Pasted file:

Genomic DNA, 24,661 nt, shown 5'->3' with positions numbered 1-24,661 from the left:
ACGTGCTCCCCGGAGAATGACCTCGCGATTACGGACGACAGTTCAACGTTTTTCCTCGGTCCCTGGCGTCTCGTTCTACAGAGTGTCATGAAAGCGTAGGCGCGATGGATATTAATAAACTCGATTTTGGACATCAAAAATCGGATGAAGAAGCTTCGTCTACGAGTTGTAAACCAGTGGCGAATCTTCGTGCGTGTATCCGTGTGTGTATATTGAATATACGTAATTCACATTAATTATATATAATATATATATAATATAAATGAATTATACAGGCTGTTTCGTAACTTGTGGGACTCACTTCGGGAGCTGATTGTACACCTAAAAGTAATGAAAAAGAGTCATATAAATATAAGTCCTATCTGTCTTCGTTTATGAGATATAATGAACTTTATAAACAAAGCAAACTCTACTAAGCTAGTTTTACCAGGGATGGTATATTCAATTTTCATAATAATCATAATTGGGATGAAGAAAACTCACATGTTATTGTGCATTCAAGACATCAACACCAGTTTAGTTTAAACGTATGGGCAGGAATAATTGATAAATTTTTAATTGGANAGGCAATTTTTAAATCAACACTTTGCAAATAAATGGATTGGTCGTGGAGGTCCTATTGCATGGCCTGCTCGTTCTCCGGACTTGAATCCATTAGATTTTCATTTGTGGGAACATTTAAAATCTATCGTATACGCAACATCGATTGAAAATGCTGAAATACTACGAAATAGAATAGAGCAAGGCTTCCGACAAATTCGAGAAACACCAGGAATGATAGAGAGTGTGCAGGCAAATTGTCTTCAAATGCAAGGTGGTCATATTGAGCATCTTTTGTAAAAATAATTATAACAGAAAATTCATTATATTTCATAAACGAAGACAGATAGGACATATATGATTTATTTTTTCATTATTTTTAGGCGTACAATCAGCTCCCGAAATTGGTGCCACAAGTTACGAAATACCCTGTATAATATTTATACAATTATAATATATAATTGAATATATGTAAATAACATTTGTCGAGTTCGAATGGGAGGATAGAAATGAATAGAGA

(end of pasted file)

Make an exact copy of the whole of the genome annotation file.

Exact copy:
Genomic DNA, 24,661 nt, shown 5'->3' with positions numbered 1-24,661 from the left:
ACGTGCTCCCCGGAGAATGACCTCGCGATTACGGACGACAGTTCAACGTTTTTCCTCGGTCCCTGGCGTCTCGTTCTACAGAGTGTCATGAAAGCGTAGGCGCGATGGATATTAATAAACTCGATTTTGGACATCAAAAATCGGATGAAGAAGCTTCGTCTACGAGTTGTAAACCAGTGGCGAATCTTCGTGCGTGTATCCGTGTGTGTATATTGAATATACGTAATTCACATTAATTATATATAATATATATATAATATAAATGAATTATACAGGCTGTTTCGTAACTTGTGGGACTCACTTCGGGAGCTGATTGTACACCTAAAAGTAATGAAAAAGAGTCATATAAATATAAGTCCTATCTGTCTTCGTTTATGAGATATAATGAACTTTATAAACAAAGCAAACTCTACTAAGCTAGTTTTACCAGGGATGGTATATTCAATTTTCATAATAATCATAATTGGGATGAAGAAAACTCACATGTTATTGTGCATTCAAGACATCAACACCAGTTTAGTTTAAACGTATGGGCAGGAATAATTGATAAATTTTTAATTGGANAGGCAATTTTTAAATCAACACTTTGCAAATAAATGGATTGGTCGTGGAGGTCCTATTGCATGGCCTGCTCGTTCTCCGGACTTGAATCCATTAGATTTTCATTTGTGGGAACATTTAAAATCTATCGTATACGCAACATCGATTGAAAATGCTGAAATACTACGAAATAGAATAGAGCAAGGCTTCCGACAAATTCGAGAAACACCAGGAATGATAGAGAGTGTGCAGGCAAATTGTCTTCAAATGCAAGGTGGTCATATTGAGCATCTTTTGTAAAAATAATTATAACAGAAAATTCATTATATTTCATAAACGAAGACAGATAGGACATATATGATTTATTTTTTCATTATTTTTAGGCGTACAATCAGCTCCCGAAATTGGTGCCACAAGTTACGAAATACCCTGTATAATATTTATACAATTATAATATATAATTGAATATATGTAAATAACATTTGTCGAGTTCGAATGGGAGGATAGAAATGAATAGAGA